Catholics suspect that even if authorities open churches, people will stay away until pandemic fears are over
UCA News reporter
April 2, 2020
China has lifted curbs on Hubei province, the epicenter of the Covid-19 breakout, but restrictions on religious places continue, casting doubt on when churches can start functioning normally.
Although authorities eased curbs on Hubei on March 25, capital Wuhan, where the new coronavirus emerged, will have to wait until April 8 to lift restrictions. Wuhan, a city of 11 million people, has recorded 60 percent of about 81,500 Covid-19 cases in China.
Even as restrictions were relaxed, the country continued to report new infections. On March 31, China’s National Health Commission reported 36 new cases. It said 35 were “imported,” meaning they involved people arriving from elsewhere.
Officially, China has reported 81,554 confirmed cases and 3,312 deaths. Of these, 3,193 deaths were from Hubei province.
The communist government has not permitted churches to open for regular liturgical programs on grounds that the concentration of people could cause a relapse of Covid-19, said Father Zhang, who lives in Hubei.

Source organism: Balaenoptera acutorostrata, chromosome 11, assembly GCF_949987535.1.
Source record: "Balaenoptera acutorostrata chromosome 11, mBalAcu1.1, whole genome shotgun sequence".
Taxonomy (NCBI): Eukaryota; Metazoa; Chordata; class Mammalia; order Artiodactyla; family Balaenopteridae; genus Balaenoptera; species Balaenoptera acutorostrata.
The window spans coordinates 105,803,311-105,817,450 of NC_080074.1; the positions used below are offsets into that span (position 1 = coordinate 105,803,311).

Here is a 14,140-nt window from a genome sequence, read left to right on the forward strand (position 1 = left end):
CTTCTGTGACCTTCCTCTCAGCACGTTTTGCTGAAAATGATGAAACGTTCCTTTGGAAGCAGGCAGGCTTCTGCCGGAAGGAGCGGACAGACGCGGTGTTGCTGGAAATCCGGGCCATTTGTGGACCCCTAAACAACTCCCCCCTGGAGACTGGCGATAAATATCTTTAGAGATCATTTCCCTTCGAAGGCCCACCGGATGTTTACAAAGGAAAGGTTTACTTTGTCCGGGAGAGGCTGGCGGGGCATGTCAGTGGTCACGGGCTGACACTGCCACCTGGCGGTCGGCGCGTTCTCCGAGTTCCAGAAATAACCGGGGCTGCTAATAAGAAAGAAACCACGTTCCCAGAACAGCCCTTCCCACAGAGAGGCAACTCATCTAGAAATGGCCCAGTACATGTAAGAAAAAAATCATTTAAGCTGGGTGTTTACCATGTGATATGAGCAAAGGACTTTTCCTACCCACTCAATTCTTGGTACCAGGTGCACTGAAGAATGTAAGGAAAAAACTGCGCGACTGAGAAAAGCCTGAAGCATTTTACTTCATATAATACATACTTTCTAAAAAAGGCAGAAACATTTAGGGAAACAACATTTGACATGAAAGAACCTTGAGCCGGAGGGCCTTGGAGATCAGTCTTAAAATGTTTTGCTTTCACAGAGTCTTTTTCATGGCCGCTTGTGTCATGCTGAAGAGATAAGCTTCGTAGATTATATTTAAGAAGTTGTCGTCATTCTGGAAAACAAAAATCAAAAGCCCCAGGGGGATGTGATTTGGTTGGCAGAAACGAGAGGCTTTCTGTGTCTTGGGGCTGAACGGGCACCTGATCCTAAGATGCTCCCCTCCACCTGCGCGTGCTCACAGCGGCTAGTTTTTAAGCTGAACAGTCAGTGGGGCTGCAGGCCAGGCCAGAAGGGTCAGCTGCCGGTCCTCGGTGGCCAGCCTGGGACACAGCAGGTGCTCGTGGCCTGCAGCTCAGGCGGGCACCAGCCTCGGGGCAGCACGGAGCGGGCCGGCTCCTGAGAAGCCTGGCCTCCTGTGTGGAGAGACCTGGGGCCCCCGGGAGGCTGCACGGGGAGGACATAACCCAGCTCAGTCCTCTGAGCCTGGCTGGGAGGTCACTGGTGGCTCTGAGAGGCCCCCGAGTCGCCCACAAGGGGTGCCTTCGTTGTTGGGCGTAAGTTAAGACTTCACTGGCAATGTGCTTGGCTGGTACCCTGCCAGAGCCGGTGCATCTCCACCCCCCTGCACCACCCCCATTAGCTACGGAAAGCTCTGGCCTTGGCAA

“Churches have not opened their doors. Local government authorities are not permitting it. In the case of an outbreak, they are afraid of being held accountable,” the priest said.
He said a parish near him that held Masses on the last two Sundays was reported by villagers. “Authorities came and put a notice on the church door prohibiting services,” he said.
“I’m not sure if they are worried about the coronavirus or trying to suppress the Church,” Father Zhang said.
With no official information on when churches can function regularly, Catholics are unsure if they can celebrate the Passion Week that begins on April 4 and leads to Easter on April 12, Catholic leaders said.
Paul Zhao, a Catholic of Wuhan Diocese, said that “a small area is now open” but only those with a government-issued health certificate can access it.
Zhao said the government did not let his local church open and may be afraid that the pandemic will return.
“After all, this epidemic was so serious that all are afraid. Even now, if the churches are open, not many will dare to go. It will take some time for churches to have normal attendances … maybe a year. No one want to invite trouble … the past days have been dreadful,” he said.
Juan Liu, another member of Wuhan Diocese, is worried that if church closures and fear of gathering in churches continue, “everyone’s faith is going to slide.”
Maria Wei of Jingzhou Diocese in Hubei province said that although restrictions on her area have been lifted, “the situation is still not optimistic. It is said that asymptomatic infections can also be transmitted, so we are all worried.”
“It’s good that the church is not open because we don’t even know how many asymptomatic infected people will be there. We have to avoid this horrible infection,” she said.
Catholics also noted that not only churches but also all places of gatherings are closed for fear of a return of Covid-19.